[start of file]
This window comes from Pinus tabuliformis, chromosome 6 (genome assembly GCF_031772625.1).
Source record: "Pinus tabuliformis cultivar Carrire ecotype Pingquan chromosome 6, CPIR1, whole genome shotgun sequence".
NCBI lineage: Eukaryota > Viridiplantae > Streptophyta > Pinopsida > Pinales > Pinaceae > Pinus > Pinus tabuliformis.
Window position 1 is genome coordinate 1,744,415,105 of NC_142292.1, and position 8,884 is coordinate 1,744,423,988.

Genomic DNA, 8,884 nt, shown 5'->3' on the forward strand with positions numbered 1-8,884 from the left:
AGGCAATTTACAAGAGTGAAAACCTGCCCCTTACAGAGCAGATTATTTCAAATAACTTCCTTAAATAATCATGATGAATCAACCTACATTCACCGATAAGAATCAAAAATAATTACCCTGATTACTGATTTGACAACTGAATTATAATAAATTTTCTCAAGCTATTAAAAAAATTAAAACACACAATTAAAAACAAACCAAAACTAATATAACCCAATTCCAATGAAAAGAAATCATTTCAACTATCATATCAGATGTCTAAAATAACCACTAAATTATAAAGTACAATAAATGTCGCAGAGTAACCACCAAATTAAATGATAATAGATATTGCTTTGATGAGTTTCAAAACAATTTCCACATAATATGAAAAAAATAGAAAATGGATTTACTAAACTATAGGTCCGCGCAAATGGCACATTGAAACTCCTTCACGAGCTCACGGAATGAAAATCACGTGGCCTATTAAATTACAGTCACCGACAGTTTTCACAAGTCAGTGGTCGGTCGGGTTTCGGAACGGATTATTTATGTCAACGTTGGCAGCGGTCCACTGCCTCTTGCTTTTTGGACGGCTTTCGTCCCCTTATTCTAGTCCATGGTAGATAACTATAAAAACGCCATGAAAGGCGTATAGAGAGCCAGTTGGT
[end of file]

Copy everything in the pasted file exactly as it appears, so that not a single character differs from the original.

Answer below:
This window comes from Pinus tabuliformis, chromosome 6 (genome assembly GCF_031772625.1).
Source record: "Pinus tabuliformis cultivar Carrire ecotype Pingquan chromosome 6, CPIR1, whole genome shotgun sequence".
NCBI lineage: Eukaryota > Viridiplantae > Streptophyta > Pinopsida > Pinales > Pinaceae > Pinus > Pinus tabuliformis.
Window position 1 is genome coordinate 1,744,415,105 of NC_142292.1, and position 8,884 is coordinate 1,744,423,988.

Genomic DNA, 8,884 nt, shown 5'->3' on the forward strand with positions numbered 1-8,884 from the left:
AGGCAATTTACAAGAGTGAAAACCTGCCCCTTACAGAGCAGATTATTTCAAATAACTTCCTTAAATAATCATGATGAATCAACCTACATTCACCGATAAGAATCAAAAATAATTACCCTGATTACTGATTTGACAACTGAATTATAATAAATTTTCTCAAGCTATTAAAAAAATTAAAACACACAATTAAAAACAAACCAAAACTAATATAACCCAATTCCAATGAAAAGAAATCATTTCAACTATCATATCAGATGTCTAAAATAACCACTAAATTATAAAGTACAATAAATGTCGCAGAGTAACCACCAAATTAAATGATAATAGATATTGCTTTGATGAGTTTCAAAACAATTTCCACATAATATGAAAAAAATAGAAAATGGATTTACTAAACTATAGGTCCGCGCAAATGGCACATTGAAACTCCTTCACGAGCTCACGGAATGAAAATCACGTGGCCTATTAAATTACAGTCACCGACAGTTTTCACAAGTCAGTGGTCGGTCGGGTTTCGGAACGGATTATTTATGTCAACGTTGGCAGCGGTCCACTGCCTCTTGCTTTTTGGACGGCTTTCGTCCCCTTATTCTAGTCCATGGTAGATAACTATAAAAACGCCATGAAAGGCGTATAGAGAGCCAGTTGGT